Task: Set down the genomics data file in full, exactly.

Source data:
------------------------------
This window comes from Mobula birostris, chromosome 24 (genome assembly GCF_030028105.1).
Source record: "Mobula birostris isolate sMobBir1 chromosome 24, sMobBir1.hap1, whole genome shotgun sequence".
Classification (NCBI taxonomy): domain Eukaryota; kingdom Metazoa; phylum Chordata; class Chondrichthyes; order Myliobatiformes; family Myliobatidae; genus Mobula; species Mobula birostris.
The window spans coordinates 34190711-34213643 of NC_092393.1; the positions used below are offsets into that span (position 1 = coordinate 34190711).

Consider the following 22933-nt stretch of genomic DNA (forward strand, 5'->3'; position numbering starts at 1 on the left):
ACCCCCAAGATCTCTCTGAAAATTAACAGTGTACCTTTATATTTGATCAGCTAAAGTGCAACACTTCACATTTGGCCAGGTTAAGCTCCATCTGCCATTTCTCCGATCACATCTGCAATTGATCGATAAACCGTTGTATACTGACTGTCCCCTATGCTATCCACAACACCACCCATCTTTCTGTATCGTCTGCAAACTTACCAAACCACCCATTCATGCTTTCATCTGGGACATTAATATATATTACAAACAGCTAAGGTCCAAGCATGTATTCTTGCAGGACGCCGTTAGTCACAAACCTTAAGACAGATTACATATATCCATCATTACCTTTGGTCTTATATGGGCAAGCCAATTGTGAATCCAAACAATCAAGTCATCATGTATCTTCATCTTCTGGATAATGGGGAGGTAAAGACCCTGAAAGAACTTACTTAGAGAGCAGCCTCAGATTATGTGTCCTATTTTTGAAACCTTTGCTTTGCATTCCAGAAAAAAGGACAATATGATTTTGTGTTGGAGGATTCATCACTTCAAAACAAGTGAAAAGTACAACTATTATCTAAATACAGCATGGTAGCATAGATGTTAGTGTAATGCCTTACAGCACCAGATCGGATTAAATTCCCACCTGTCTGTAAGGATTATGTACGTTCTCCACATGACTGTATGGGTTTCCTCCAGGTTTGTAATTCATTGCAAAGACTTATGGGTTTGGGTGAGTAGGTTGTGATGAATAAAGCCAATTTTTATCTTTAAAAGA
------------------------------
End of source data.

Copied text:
This window comes from Mobula birostris, chromosome 24 (genome assembly GCF_030028105.1).
Source record: "Mobula birostris isolate sMobBir1 chromosome 24, sMobBir1.hap1, whole genome shotgun sequence".
Classification (NCBI taxonomy): domain Eukaryota; kingdom Metazoa; phylum Chordata; class Chondrichthyes; order Myliobatiformes; family Myliobatidae; genus Mobula; species Mobula birostris.
The window spans coordinates 34190711-34213643 of NC_092393.1; the positions used below are offsets into that span (position 1 = coordinate 34190711).

Consider the following 22933-nt stretch of genomic DNA (forward strand, 5'->3'; position numbering starts at 1 on the left):
ACCCCCAAGATCTCTCTGAAAATTAACAGTGTACCTTTATATTTGATCAGCTAAAGTGCAACACTTCACATTTGGCCAGGTTAAGCTCCATCTGCCATTTCTCCGATCACATCTGCAATTGATCGATAAACCGTTGTATACTGACTGTCCCCTATGCTATCCACAACACCACCCATCTTTCTGTATCGTCTGCAAACTTACCAAACCACCCATTCATGCTTTCATCTGGGACATTAATATATATTACAAACAGCTAAGGTCCAAGCATGTATTCTTGCAGGACGCCGTTAGTCACAAACCTTAAGACAGATTACATATATCCATCATTACCTTTGGTCTTATATGGGCAAGCCAATTGTGAATCCAAACAATCAAGTCATCATGTATCTTCATCTTCTGGATAATGGGGAGGTAAAGACCCTGAAAGAACTTACTTAGAGAGCAGCCTCAGATTATGTGTCCTATTTTTGAAACCTTTGCTTTGCATTCCAGAAAAAAGGACAATATGATTTTGTGTTGGAGGATTCATCACTTCAAAACAAGTGAAAAGTACAACTATTATCTAAATACAGCATGGTAGCATAGATGTTAGTGTAATGCCTTACAGCACCAGATCGGATTAAATTCCCACCTGTCTGTAAGGATTATGTACGTTCTCCACATGACTGTATGGGTTTCCTCCAGGTTTGTAATTCATTGCAAAGACTTATGGGTTTGGGTGAGTAGGTTGTGATGAATAAAGCCAATTTTTATCTTTAAAAGA